Mansa Musa I ascended the throne of Mali in 1312 AD. He was, perhaps, the most colourful personality in West African history. Of this monarch, Dr DeGraft-Johnson, a Ghanaian historian, wrote that: "It was in 1324 … that the world awoke to the splendour and grandeur of Mali. There across the African desert, and making its way to Mecca, was a caravan of a size which had never before been seen, a caravan consisting of 60,000 men. They were Mansa Musa's men, and Mansa Musa was with them. He was not going to war: he was merely going to worship at Mecca. The huge caravan included a personal retinue of 12,000 slaves, all dressed in brocade and Persian silk. Mansa Musa himself rode on horseback, and directly preceding him were 500 slaves, each carrying a staff of gold weighing about six pounds (500 mitkal). Then came Mansa Musa's baggage-train of eighty camels, each carrying 300 pounds (three kantar) weight of gold dust. This imposing caravan made its way from Niani on the Upper Niger to Walata, then to Tuat, and then on to Cairo. Mansa Musa's piety and open-handed generosity, the fine clothes and good behaviour of his followers, all quickly made a good impression. One might have thought that a pilgrimage to Mecca undertaken with such pomp and ceremony would have ulterior political motives, but no such motives have ever been adduced." In Egypt, Musa spent so much money in gold that he devastated that nation's economy. "For years after Mansa Musa's visit [continues Professor DeGraft-Johnson], ordinary people in the streets of Cairo, Mecca, and Baghdad talked about this wonderful pilgrimage - a pilgrimage which led to the devaluation of gold in the Middle East for several years."
In a recent book, Cynthia Crossen, senior editor of the prestigious financial newspaper Wall Street Journal, wrote: "You've heard about the extraordinary wealth of Bill Gates, J. P. Morgan, and the sultan of Brunei, but have you heard of Mansa Musa, one of the richest men who ever lived?" Continuing this theme, Mrs Crossen comments that: "Neither producer nor inventor, Mansa Musa was an early broker, greasing the wheels of intercultural trade. He created wealth by making it possible for others to buy and sell". Dr Davidson suggested that the rulers of Mali were "rumoured to have been the wealthiest m[e]n on the face of the earth".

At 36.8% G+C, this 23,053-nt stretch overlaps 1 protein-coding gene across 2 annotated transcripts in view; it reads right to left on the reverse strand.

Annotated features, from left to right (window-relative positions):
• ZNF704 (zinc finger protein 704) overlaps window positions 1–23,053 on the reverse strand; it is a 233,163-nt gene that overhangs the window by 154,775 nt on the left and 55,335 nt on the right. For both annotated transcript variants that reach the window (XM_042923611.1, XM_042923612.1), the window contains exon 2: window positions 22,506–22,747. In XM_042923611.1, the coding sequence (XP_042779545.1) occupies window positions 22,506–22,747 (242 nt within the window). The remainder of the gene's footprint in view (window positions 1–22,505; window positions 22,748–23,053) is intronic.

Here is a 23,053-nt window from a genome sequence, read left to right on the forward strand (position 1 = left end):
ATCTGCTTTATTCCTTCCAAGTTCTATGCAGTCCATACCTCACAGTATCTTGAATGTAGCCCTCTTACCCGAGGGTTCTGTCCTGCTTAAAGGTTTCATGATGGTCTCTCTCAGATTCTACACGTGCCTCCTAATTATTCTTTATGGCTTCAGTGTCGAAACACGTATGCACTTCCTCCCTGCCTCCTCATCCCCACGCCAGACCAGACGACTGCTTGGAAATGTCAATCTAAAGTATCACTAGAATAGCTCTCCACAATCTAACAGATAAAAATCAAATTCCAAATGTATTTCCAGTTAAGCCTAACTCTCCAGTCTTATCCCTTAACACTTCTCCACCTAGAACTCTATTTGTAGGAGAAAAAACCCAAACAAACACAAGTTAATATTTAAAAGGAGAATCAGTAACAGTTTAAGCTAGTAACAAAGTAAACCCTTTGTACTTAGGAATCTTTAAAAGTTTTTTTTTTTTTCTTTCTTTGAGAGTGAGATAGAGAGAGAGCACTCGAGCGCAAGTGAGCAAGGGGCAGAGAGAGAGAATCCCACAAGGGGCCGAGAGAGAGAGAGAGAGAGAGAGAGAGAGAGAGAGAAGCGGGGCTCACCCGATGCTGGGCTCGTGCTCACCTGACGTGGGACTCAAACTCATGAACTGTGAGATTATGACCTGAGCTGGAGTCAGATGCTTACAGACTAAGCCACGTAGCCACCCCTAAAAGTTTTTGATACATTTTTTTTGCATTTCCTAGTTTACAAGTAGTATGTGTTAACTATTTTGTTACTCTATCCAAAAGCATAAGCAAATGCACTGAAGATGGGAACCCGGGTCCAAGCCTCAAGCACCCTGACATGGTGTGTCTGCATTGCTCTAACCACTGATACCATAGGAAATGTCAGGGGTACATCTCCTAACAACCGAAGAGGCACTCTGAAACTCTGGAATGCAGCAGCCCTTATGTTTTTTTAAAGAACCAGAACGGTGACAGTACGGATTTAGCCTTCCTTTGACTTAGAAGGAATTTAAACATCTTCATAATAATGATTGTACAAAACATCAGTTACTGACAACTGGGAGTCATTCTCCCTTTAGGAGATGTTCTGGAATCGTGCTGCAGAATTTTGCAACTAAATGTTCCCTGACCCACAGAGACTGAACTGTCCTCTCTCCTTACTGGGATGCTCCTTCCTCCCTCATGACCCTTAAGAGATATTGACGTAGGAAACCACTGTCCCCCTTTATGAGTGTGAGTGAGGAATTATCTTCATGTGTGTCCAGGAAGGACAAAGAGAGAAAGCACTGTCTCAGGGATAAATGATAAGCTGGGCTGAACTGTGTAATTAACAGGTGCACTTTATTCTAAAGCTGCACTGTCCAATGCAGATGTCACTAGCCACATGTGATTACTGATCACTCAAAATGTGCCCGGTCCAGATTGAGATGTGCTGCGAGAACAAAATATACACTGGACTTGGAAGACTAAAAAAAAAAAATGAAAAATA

During his return journey from Mecca, Musa heard news that his army captured Gao in 1325. Sagmandia, one of his generals, led the victorious invasion. The captured city of Gao was a great prize. Al-Idrissi, the distinguished author mentioned earlier, described it as a "populous, unwalled, commercial and industrial town, in which were to be found the produce of all arts and trades necessary for its inhabitants". Tim Insoll from St. John's College, Cambridge University, carried out important excavations in Gao. Some of his finds were on display at the British Museum at the time of one of our visits. Particularly intriguing was an exhibit entitled: "Fragments of alabaster window surrounds and a piece of pink window glass, Gao 10th - 14th century." Musa made a detour and visited the captured metropolis. In this city, he received the two sons of the Gao king as hostages, Ali Kolon and Suleiman Nar. He returned to Niani with the two boys and later educated them at his court.
Musa I embarked on a large building programme, raising mosques and universities in Timbuktu and Gao. In Niani, he built the Hall of Audience, a building communicated by an interior door to the royal palace. It was "an admirable Monument" surmounted by a dome, adorned with arabesques of striking colours. The windows of an upper floor were plated with wood and framed in silver foil, those of a lower floor were plated with wood, framed in gold. Like the Great Mosque, a splendid monument of Timbuktu, the Hall was built of cut stone. During this period, there was an extraordinary level of urban living. Sergio Domian, an Italian art and architecture scholar, wrote the following about this period: "Thus was laid the foundation of an urban civilisation. At the height of its power, Mali had at least 400 cities [sic], and the interior of the Niger Delta was very densely populated".